Sorry, we couldn't find any results!
Please try a different filter above.
Never miss a Nat Geo moment
Join our curious community and you'll have access to some great features!
Personalised content reflecting your interests on the site
Watch exclusive videos before anyone else
Favourite content that you like or want to check out later
Free SMS and Email reminders so you never miss a show
Get notified when content that interests you is published
Share your photos on Snap! that could appear on TV
Share your thoughts and opinions on various matters
Receive a monthly newsletter with loads of great content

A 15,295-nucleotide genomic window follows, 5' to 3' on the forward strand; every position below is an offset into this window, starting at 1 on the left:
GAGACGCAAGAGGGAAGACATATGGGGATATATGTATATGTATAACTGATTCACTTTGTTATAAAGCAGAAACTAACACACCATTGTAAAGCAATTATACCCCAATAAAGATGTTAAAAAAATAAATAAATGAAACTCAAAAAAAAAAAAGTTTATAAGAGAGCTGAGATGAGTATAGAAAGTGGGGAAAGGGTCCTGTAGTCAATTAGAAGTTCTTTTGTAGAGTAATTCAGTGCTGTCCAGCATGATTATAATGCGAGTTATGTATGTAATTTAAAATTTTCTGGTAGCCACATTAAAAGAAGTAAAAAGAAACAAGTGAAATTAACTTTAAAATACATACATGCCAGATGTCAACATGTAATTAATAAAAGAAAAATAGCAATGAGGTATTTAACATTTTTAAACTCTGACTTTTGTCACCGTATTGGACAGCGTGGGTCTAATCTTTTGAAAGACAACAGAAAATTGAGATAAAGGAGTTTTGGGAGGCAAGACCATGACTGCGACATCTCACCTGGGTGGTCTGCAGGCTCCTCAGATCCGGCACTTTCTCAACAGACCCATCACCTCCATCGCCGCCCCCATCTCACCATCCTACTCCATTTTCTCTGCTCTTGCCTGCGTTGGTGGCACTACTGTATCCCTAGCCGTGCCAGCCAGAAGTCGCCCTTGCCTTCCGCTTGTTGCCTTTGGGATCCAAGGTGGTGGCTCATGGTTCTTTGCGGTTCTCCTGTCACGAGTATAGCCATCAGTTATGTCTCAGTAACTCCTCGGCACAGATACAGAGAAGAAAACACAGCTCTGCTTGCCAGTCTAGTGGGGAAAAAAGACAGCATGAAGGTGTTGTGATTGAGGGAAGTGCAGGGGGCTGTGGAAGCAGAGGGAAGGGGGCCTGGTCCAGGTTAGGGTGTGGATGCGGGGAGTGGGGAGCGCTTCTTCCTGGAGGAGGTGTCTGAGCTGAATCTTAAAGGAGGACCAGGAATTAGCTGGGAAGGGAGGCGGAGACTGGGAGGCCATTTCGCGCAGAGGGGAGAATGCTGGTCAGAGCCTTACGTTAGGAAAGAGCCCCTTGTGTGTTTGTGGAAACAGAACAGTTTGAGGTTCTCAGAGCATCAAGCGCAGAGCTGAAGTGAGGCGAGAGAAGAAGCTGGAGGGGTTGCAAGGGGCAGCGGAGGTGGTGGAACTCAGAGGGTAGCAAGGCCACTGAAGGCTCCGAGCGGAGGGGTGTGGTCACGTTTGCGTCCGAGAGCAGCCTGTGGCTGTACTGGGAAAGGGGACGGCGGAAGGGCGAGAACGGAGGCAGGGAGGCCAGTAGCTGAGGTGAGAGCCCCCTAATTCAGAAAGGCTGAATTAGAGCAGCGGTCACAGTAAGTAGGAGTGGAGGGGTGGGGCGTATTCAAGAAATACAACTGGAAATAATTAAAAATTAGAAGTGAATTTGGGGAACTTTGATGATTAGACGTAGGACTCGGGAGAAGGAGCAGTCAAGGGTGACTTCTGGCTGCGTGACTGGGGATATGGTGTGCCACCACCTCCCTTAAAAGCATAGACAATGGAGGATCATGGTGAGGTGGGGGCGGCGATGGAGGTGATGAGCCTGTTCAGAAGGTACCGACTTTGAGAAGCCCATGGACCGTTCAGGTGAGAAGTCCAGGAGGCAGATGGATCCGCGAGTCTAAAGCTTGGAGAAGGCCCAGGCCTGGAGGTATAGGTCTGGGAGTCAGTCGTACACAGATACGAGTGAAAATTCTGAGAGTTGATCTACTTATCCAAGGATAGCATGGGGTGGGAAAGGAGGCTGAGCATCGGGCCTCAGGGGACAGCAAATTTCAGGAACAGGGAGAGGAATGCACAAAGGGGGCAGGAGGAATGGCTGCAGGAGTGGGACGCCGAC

An adult male western tragopan shows a territorial display during breeding season in May 2018. Two aspects of his breeding finery are visible: the lappet, an elaborate multicolored wattle that extends from his throat down his chest, and just the tip of one of two light blue horns that pop up from his feathered head during courtship.
Known locally as jujurana—which translates to king of birds—this adult male western tragopan is part of the captive breeding program at the Sarahan Pheasantry, a facility in Himachal Pradesh that’s supported by forest, wildlife, and zoo agencies. At press time 18 male and 19 female jujuranas were in the breeding program.
As Munmun Dhalaria watched from a bird blind, this male jujurana stood on “a boulder in front of me to continually sound his territorial call.” She suspected he was proclaiming his turf to other calling males in the area. But Dhalaria saw another cause for the call when she emerged from the blind: A female jujurana was hiding next to it.